'The Vengeance of She' is an unusual film that encapsulates the eminently practical approach Hammer took with their art and their uniquely inventive way of overcoming obstacles. New partner / sponsor Warner Brothers wanted a sequel to the mega-successful 'She', so Hammer cobbled one together with only a tenuous link to the original. Original star Ursula Andress wasn't interested, so they simply found a Czech actress called Olga Schoberova who looked just like her. Then, in order to get as much publicity as possible, they made her change her name to Olinka Berova just so that they could say 'introducing' on the poster.
Olinka (or Olga) plays Carol, a young woman who is being secretly mind controlled by a crazy eyebrowed descendent of the the Three Magi who bought Jesus his first Christmas presents. This leads to some atmospheric sequences in which she wanders around in a daze, or strips to her bra and pants and goes swimming. There are also nightmare sequences, but they're a bit pedestrian, which is a pain, as I really like a well done nightmare sequence. Eyebrows wants Carol because she is a dead ringer for Ayesha, the dead 'she who must be obeyed' Queen of legend. In return for her, immortal High Priest Kallikrates (John Richardson, also in the first film) will grant eyebrows eternal life via the mystical blue bonfire. It doesn't much much sense, really, but I just went with it.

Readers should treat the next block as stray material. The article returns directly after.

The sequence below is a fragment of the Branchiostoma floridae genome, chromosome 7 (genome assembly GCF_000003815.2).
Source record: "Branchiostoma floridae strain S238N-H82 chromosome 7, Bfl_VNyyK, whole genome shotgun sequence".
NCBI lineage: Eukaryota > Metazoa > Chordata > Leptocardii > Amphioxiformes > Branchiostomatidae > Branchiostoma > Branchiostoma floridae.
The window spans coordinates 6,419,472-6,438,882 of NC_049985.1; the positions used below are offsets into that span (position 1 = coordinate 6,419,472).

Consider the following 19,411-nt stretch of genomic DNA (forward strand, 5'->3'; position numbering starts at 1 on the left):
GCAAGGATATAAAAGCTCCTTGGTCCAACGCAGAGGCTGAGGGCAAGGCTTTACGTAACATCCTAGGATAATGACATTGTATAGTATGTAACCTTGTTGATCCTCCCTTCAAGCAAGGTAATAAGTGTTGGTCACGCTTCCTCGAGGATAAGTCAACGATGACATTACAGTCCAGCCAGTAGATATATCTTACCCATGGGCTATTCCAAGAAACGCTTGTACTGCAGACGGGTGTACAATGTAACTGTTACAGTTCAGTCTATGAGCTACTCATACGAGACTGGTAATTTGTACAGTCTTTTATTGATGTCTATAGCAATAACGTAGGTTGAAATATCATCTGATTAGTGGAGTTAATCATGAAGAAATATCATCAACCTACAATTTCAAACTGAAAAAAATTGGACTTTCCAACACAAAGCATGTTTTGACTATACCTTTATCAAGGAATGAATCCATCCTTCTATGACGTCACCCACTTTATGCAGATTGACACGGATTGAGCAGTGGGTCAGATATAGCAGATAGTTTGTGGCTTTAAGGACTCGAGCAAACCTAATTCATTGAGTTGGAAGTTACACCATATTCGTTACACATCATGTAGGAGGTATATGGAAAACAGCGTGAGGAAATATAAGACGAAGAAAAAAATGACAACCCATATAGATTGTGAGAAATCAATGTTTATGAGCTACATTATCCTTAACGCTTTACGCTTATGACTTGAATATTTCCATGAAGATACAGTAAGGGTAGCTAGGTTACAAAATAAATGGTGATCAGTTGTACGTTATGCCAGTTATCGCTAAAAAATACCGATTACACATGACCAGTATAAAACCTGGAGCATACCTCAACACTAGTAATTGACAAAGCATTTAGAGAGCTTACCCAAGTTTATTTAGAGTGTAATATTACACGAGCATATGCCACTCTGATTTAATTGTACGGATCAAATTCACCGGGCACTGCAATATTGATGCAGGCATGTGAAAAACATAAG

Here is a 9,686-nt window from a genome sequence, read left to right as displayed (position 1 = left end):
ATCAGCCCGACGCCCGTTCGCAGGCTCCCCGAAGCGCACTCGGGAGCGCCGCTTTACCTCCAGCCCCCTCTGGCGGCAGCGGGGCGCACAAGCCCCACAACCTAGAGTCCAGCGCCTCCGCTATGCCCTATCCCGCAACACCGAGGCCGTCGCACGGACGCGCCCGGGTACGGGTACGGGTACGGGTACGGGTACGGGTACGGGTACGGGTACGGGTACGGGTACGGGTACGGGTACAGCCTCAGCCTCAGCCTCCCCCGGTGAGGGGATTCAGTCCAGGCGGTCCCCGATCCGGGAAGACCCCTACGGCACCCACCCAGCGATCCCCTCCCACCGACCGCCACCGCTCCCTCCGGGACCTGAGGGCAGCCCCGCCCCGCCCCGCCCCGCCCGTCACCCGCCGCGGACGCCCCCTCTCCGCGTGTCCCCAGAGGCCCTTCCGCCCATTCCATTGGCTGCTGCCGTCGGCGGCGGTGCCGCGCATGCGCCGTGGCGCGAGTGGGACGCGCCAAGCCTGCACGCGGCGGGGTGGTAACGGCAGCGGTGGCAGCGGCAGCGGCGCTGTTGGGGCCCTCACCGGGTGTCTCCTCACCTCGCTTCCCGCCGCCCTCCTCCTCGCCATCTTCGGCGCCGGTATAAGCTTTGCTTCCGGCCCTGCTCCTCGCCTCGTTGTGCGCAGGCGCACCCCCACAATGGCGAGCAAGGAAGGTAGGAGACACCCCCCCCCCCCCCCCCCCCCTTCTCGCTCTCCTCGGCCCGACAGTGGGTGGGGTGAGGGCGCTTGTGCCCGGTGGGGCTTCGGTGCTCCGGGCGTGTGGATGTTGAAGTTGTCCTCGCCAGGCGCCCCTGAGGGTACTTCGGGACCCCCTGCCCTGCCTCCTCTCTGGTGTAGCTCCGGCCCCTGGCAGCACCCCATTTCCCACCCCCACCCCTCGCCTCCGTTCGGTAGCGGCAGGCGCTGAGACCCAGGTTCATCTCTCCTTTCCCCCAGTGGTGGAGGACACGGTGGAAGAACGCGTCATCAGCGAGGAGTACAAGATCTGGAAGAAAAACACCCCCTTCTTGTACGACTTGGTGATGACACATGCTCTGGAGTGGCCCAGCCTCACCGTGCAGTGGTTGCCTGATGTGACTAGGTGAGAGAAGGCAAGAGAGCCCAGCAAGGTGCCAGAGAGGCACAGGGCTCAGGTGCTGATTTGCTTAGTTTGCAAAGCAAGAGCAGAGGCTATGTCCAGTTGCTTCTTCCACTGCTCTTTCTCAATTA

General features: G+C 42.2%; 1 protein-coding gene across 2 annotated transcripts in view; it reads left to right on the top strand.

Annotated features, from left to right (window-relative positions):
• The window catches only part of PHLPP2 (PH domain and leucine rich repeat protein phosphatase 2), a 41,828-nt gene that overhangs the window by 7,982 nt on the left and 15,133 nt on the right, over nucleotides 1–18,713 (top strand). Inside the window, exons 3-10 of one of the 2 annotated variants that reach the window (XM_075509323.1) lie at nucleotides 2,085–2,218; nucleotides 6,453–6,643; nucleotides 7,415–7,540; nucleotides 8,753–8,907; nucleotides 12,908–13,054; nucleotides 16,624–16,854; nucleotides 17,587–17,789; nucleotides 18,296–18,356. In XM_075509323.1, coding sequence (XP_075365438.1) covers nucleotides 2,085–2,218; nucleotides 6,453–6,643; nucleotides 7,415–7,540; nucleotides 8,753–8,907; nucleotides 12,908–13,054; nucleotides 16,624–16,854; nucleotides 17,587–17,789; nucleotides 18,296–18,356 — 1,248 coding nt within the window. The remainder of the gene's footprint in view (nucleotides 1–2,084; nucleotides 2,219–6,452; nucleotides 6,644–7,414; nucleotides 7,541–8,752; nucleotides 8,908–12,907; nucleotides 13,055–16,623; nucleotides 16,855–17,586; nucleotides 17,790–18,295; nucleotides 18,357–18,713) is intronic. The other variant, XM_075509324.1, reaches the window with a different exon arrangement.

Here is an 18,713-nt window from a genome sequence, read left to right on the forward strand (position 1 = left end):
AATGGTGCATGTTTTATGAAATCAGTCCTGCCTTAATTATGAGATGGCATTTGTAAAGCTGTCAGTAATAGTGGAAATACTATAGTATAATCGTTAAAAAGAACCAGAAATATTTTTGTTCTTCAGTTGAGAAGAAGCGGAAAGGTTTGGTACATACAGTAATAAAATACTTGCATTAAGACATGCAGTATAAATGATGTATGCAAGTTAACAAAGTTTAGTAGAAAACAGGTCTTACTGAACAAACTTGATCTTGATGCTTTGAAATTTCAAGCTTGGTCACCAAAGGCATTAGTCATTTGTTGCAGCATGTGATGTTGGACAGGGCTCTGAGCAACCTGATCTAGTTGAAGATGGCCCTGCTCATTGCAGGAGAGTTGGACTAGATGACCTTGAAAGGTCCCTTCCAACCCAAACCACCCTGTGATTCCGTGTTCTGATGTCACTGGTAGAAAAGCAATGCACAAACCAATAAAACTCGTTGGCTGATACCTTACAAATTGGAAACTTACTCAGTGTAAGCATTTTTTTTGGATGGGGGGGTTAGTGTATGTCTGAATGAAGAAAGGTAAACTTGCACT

Bewigged tough guy / psychiatrist Edward Judd has taken a shine to poor Carol, however (I don't blame him, she's bloody gorgeous), and does his utmost to save her, following her across the desert, crashing jeeps, punching people and knocking them off horses and stuff. In the end, he succeeds, and, in return for her life, as is the way with these things, it means that a whole civilisation is wiped out by explosions and falling rubble whilst the lovers make their get away, job done.
It's a funny production, really, something of an anomaly in that it features a cast and crew who weren't part of the regular set up (and didn't become so), and was shot mainly in Israel rather than in Berkshire. Story wise it's obviously a bit of a concoction, but scriptwriter Peter O'Donnell created 'Modesty Blaise' (and, under a female pseudonym, also wrote gothic romances) and clearly knows what to chuck in the mixing bowl. There are some good actors (Colin Blakely, George Sewell, Andre Morell), some nice locations and, overall, I think it's fine, a decent, different kind of b-picture with all the limitations the category suggests, but with enough flashes of skill and sparks of difference to keep it interesting.
Here's a trailer that may arouse your curiosity, or, if you like sixties lingerie, simply arouse you. As I say, Olga / Olinka is very attractive